Tennessee Mountain Stories

Finding our Way

Things move a little slower in the country – and we like it that way.  But, as we discussed a few weeks ago, change happens everywhere.  We know our way around the mountain roads as well as we know our own houses; even the wilderness paths are no stranger to many of us.  We know, and we’ve discussed here, how communities long since abandoned are still visible if you look carefully.  And yet our roads do change, and have changed many times through the years and I find it a fascinating challenge to search out routes of travel at different points in time.  And for that challenge, I have been on a quest for antique maps.  Knowing of my hunt, my brother-in-law recently came across an 1850 map of Tennessee and he was good enough to share it with me – thank you very much Derek.  Like so much historical research, this map leaves me with more questions than answers. 

I could write pages about the differences in this map and a modern representation of the mountain and could include a long list of questions that arise from studying those differences.   But what most impresses me is our shifting perspectives and focus.

This map has no road names.  Of course there is no interstate system and it often appears there’s no good way to get from one major location to another.  Ah, but perhaps what was major has changed; perhaps where one would most need to go was very different in the mid-nineteenth century.  No railroad would cross The Plateau until 1890 so in 1850 to ride from Nashville to Knoxville, you would have to travel to Chattanooga, with a significant jaunt through Northern Alabama, and then ride northeast up to Knoxville (and I think you had to change trains a couple of times on that trip too).  The roads seem to connect one little town to another with no idea of traveling great distances.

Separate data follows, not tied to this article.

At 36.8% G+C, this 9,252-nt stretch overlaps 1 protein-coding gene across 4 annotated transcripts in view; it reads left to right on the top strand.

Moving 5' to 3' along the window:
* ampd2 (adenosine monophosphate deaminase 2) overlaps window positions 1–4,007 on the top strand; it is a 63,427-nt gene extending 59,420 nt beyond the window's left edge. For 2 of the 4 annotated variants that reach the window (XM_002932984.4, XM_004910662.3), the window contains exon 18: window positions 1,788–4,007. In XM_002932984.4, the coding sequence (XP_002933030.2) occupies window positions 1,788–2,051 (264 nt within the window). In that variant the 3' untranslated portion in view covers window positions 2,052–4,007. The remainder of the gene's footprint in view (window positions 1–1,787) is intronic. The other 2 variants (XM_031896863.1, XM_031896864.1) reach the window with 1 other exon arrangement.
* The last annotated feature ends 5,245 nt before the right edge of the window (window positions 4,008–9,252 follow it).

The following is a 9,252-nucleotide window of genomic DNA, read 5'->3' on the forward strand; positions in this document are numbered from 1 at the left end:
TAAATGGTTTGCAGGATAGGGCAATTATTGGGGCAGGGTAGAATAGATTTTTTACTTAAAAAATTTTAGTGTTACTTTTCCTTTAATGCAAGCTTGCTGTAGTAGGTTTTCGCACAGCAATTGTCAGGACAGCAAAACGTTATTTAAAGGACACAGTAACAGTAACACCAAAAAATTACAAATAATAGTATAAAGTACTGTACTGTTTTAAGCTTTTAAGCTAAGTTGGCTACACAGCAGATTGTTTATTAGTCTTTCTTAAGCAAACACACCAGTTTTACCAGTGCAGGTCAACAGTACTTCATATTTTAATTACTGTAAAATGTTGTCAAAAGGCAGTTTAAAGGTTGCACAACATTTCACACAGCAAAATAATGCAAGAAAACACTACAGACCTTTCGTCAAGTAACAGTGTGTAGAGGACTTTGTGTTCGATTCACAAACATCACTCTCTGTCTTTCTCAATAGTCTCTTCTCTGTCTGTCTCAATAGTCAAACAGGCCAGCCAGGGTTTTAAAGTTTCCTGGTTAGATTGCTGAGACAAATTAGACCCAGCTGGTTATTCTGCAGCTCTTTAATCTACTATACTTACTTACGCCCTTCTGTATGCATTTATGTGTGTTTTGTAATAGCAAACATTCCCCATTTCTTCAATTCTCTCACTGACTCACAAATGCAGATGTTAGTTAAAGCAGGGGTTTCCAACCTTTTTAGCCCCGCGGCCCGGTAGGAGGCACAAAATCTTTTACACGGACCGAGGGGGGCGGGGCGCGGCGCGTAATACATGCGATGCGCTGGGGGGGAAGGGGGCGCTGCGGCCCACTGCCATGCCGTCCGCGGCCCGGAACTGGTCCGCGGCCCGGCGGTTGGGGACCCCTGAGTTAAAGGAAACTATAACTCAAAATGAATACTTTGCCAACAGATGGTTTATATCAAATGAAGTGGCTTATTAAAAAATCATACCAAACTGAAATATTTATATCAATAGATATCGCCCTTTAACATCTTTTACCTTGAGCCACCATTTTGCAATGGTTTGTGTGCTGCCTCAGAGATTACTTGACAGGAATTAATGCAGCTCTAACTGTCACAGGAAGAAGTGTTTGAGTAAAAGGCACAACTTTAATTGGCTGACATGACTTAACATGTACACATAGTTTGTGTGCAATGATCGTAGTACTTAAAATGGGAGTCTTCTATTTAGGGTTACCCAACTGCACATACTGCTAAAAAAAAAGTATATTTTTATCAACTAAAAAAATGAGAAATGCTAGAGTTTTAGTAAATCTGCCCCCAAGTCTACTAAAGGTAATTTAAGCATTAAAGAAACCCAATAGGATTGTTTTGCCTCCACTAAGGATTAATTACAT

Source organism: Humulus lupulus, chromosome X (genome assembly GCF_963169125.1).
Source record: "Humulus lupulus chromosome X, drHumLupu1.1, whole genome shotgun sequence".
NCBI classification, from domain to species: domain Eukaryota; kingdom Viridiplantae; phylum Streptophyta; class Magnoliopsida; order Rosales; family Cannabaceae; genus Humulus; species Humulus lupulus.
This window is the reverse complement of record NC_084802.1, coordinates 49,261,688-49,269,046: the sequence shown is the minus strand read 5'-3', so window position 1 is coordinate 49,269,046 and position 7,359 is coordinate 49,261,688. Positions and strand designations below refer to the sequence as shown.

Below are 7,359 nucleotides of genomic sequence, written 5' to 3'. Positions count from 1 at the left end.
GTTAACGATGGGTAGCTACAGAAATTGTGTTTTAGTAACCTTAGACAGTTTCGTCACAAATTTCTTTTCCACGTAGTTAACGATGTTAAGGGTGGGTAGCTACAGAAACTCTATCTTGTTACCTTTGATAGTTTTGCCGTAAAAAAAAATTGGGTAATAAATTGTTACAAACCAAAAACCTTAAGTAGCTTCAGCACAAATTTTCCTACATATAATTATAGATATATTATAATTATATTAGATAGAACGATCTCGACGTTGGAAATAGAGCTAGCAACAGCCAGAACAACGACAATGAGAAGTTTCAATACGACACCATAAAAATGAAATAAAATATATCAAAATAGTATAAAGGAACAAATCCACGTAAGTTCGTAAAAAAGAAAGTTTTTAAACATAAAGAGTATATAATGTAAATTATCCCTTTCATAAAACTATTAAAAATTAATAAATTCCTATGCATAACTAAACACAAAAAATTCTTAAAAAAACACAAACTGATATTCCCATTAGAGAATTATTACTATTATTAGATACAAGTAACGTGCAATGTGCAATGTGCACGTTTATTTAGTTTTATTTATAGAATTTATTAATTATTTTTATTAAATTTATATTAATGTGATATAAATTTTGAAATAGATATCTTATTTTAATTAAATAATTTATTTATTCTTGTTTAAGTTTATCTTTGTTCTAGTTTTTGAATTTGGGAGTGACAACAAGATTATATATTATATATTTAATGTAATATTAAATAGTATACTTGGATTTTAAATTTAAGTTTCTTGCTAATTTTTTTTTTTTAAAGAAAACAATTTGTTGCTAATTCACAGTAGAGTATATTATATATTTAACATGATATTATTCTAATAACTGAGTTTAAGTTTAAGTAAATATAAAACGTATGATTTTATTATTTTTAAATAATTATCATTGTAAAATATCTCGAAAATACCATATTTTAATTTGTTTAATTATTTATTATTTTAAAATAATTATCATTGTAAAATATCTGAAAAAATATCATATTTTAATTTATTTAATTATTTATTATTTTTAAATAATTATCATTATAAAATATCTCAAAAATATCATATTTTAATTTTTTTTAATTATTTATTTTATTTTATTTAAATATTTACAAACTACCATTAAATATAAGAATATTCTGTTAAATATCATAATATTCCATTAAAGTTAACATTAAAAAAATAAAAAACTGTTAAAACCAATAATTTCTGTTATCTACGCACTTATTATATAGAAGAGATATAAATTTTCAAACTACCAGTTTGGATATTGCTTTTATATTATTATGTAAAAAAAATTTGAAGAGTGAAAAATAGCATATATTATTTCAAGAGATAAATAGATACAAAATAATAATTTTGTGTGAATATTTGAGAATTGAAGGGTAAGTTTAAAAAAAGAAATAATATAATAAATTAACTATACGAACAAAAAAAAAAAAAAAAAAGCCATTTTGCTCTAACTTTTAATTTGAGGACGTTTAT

Every little creek and branch seems to be labeled on this map.  That seems a little funny to us since there aren’t lots of signs along the water.  I would imagine the nearest source of fresh water was a far better landmark than a road and therefore of greater importance to the map maker.  Have you noticed that our modern maps, so criss-crossed with interstates, streets and lanes no longer label the small bodies of water?  I even checked the highly detailed aviation charts and found only names of major waterways.  Today we can pull up a satellite image of our community and zoom down to identify individual houses and yet we would never know the name of the creek running nearby.

Cities have long been created or broken by the location of a railway or interstate highway and as I study this map I can’t seem to tear myself away from the names of towns  that were significant enough to be labeled and those that are missing.  The intersection of the north-south route from Crossville into Fentress County with the east-west route from Monticello (which is the only town noted in Putnam County) is called Long View.  Now, that’s not a community I’ve even heard of and it appears to have been a good bit west of present day Clarkrange.  I found a Fentress-only map from 1888 online that does show Clarkrange, but no north-south road through it.  Thirty-eight years later, Long View is not mentioned, although Fentress County then showed several more communities including Boatland, Orchard Grove, Armathwaite, Barren Springs and Tinch. 

As I said before, there are just more questions than answers and so my quest continues.  Some of these pathways predate the European settlers so I know that until modern road-building entered the picture those routes would not have changed much for centuries.  I still want to know the names those roads carried over the years.  And now I want to know what happened to these lost towns!

Please take a look at the close up pictures I’m including here and let me know what you see.